Many equate Thanksgiving to shopping, football, traveling with family, and eating exorbitant amounts of food! But the true of story of Thanksgiving is fascinating. It shows us where our country came from, our heritage, and what it means to us today!
In the early 1600s, a group of people believing in the freedom of worship, fled England under the rule of King James I. During that time period, if anyone didn’t recognize the absolute civil and spiritual authority of The Church of England, they were imprisoned and in many cases executed for their beliefs. They first fled to Holland and after 11 years, decided to journey to the New World, or modern-day America. It was a dangerous journey with many hardships, but it was worth it to them since they could worship God as they chose!
On August 1, 1620, 102 Pilgrims under the leadership of William Bradford boarded the Mayflower and set sail. During the journey, Bradford set up an agreement called the Mayflower Contract, which established just and equal laws for all members of the new community, regardless of their religious beliefs. The ideas in the contract were revolutionary at the time, and were taken from the Old and New Testaments of the Bible. They were confident society needed to be based on these principles for future success.
When the Pilgrims landed in New England in November of 1620, they didn’t find a Walmart or Four Seasons to get started. Bradford’s journal states that it was cold, barren, and desolate. There was nothing! It was called New England by John Smith four years earlier, the same John Smith that is associated with Pocohontas and which Disney made some good money off of!
Unfortunately that first winter, half of the Pilgrims died either from starvation, sickness, or exposure, including Bradford’s wife. Thankfully, when spring came, the Indians they had befriended taught them how to plant corn, fish for cod, and skin beavers for coats. It was still a very tough life to live, but bearable. Although many stories end here and equate “The First Thanksgiving” as a thanksgiving feast for the Indians, it actually goes much deeper than that.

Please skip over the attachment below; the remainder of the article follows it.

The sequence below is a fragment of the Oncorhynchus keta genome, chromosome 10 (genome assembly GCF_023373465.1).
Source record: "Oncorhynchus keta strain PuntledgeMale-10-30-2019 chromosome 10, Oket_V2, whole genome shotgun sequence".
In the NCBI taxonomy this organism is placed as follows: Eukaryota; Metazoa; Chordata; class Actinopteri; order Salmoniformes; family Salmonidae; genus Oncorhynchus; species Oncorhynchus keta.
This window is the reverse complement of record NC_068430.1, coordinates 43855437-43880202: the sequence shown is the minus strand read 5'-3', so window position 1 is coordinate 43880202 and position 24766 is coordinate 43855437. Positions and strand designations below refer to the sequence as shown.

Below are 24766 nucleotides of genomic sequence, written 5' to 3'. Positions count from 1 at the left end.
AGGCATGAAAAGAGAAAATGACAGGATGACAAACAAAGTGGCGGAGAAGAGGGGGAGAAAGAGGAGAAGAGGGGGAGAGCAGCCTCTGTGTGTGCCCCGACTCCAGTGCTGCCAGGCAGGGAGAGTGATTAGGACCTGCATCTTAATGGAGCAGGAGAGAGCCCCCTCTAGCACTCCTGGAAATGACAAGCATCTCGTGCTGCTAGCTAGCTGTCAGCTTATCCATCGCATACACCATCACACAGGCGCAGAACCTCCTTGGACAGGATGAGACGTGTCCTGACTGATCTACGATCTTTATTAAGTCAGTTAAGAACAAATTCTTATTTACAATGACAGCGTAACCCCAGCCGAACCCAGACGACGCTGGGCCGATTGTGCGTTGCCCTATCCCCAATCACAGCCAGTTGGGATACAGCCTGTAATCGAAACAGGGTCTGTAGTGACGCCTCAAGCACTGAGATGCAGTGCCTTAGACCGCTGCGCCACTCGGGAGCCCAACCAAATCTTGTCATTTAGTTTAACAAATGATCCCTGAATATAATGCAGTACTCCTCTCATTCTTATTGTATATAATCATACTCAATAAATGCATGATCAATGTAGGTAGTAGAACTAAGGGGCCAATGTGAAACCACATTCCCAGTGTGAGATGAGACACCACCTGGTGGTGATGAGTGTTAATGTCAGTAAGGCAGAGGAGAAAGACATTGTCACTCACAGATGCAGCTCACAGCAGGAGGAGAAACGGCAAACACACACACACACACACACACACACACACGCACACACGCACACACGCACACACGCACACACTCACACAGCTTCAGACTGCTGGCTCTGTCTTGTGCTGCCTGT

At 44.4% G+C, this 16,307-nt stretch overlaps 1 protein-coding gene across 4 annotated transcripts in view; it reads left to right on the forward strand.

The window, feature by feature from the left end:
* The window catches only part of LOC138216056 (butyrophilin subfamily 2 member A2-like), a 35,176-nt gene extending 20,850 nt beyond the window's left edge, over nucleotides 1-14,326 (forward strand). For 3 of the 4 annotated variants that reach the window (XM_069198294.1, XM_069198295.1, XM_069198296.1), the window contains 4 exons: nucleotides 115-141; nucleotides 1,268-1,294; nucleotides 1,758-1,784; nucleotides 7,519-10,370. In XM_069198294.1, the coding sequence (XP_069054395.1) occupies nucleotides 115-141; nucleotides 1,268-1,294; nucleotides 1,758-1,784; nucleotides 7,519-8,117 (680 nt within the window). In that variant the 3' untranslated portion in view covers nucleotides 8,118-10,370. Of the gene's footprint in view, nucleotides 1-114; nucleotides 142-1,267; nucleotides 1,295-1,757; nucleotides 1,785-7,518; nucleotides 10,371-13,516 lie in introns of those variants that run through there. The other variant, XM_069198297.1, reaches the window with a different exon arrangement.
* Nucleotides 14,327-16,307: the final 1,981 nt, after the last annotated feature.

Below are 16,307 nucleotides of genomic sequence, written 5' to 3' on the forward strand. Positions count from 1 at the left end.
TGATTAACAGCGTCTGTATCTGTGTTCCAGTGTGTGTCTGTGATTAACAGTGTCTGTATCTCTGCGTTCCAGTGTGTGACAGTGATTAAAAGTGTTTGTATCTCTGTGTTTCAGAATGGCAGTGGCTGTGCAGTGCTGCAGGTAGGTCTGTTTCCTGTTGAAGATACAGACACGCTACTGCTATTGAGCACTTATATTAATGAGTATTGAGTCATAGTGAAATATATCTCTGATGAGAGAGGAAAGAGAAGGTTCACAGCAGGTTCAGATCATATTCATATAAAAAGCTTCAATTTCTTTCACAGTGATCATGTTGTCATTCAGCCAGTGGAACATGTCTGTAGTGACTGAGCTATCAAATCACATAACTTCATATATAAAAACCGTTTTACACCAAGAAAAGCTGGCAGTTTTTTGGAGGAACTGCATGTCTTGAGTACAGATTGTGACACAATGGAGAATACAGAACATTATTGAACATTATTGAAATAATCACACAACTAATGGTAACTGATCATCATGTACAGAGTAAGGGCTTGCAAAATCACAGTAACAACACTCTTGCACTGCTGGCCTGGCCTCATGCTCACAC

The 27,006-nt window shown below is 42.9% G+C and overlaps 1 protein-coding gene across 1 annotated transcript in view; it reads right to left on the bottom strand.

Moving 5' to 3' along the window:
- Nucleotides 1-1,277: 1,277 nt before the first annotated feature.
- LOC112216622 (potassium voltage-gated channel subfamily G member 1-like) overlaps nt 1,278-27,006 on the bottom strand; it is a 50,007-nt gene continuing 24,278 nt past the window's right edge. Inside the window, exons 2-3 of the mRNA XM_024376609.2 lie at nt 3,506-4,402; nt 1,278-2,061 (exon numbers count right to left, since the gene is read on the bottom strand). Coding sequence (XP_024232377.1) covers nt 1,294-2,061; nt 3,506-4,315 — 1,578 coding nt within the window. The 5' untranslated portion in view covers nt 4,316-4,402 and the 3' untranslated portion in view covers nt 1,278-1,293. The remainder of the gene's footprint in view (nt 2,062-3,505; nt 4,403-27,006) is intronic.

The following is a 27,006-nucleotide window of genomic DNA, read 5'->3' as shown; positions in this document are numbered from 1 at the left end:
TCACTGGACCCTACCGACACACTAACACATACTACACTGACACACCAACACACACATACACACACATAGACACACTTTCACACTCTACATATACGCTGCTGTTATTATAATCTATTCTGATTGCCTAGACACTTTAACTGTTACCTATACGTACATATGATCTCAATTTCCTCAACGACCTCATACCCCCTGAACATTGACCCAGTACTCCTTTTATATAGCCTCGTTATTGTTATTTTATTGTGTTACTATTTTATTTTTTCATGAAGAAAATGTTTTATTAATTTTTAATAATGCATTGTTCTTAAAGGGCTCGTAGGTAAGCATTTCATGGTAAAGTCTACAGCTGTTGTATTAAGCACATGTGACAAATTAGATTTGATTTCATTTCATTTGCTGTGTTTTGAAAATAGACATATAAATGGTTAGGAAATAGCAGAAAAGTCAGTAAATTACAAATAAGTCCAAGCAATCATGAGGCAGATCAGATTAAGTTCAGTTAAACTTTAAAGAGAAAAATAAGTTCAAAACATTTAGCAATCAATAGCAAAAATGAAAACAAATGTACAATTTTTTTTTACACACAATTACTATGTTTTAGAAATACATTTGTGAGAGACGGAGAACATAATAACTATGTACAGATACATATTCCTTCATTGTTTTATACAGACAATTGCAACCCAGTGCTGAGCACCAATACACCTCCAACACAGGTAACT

In 1621, the “First Thanksgiving” was a three-day feast celebrated by 53 Pilgrims and 90 Native Americans. The New England colonists were accustomed to regularly celebrating “thanksgivings” or days of prayer thanking God for blessings such as military victories, a good harvest, or the end of a drought.
Under Bradford’s leadership, each family got a plot of land to work and manage. He each gave them the incentive to reap what they sowed and to benefit from their individual responsibilities. They were not going back to Europe, it was do or die and they had to rely on their faith, each other, and themselves. They worked hard under the difficult environment, and they eventually paid off their lenders in London for the journey, were able to work with and share with the Indians, and had plenty left over!
Best of all, they were able to worship God as their conscience allowed, establishing true freedom of worship. This success and prosperity of the Plymouth settlement attracted more people in Europe and began the “Great Puritan Migration” where over a hundred and fifty years later, our founding fathers forged the documents that formally established the United States of America.
The first Thanksgiving feast was about William Bradford giving thanks to God for the guidance and the inspiration to set up a thriving colony. It was about working with the Indians and sharing with them the blessings. It was about taking the gigantic step of starting a new life under God and the establishment of the Mayflower Compact, the precursor to our Constitution, and one of the most revered documents in the World. It was about the risks and extremely difficult circumstances they had to overcome just to survive.
Through all of this, the greatest country was born, where any individual had the freedom of Life, Liberty, and the Pursuit of Happiness. George Washington in 1798 acknowledged that hard work and “Scripture…saved the day.” Abraham Lincoln later recognized the importance of Thanksgiving and “God’s blessings” and codified it as a National Holiday. It was about reminding us about the many things we have to be grateful for. It was about Thanksgiving for all that we have had, what we have now, and what we will have in the future!